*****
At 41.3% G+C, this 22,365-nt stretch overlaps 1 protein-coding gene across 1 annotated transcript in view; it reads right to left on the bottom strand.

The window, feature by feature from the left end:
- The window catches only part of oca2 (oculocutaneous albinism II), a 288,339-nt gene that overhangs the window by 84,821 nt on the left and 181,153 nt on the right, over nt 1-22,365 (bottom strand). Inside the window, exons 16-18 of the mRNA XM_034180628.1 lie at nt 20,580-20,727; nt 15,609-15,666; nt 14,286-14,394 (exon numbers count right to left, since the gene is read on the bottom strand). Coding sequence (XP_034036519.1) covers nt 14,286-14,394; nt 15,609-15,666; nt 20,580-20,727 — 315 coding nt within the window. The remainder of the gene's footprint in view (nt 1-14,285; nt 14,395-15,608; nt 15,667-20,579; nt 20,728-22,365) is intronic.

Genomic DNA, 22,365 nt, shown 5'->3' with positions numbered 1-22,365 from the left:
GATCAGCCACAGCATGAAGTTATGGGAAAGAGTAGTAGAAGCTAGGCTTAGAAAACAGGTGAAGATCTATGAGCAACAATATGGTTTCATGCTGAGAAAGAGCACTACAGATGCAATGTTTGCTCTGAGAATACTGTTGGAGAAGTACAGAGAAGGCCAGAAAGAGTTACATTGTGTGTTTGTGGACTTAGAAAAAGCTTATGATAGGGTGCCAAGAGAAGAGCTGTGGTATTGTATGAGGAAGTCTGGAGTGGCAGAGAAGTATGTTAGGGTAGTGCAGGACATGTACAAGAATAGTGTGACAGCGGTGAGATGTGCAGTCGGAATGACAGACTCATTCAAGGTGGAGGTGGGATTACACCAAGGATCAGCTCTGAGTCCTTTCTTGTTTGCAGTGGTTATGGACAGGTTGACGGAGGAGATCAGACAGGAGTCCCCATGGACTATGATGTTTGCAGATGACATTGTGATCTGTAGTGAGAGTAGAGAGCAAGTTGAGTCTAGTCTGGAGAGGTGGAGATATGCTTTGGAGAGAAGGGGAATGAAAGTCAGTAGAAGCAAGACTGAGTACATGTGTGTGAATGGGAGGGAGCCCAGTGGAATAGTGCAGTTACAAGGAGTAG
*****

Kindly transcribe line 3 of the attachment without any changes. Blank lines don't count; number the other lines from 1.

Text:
- The window catches only part of oca2 (oculocutaneous albinism II), a 288,339-nt gene that overhangs the window by 84,821 nt on the left and 181,153 nt on the right, over nt 1-22,365 (bottom strand). Inside the window, exons 16-18 of the mRNA XM_034180628.1 lie at nt 20,580-20,727; nt 15,609-15,666; nt 14,286-14,394 (exon numbers count right to left, since the gene is read on the bottom strand). Coding sequence (XP_034036519.1) covers nt 14,286-14,394; nt 15,609-15,666; nt 20,580-20,727 — 315 coding nt within the window. The remainder of the gene's footprint in view (nt 1-14,285; nt 14,395-15,608; nt 15,667-20,579; nt 20,728-22,365) is intronic.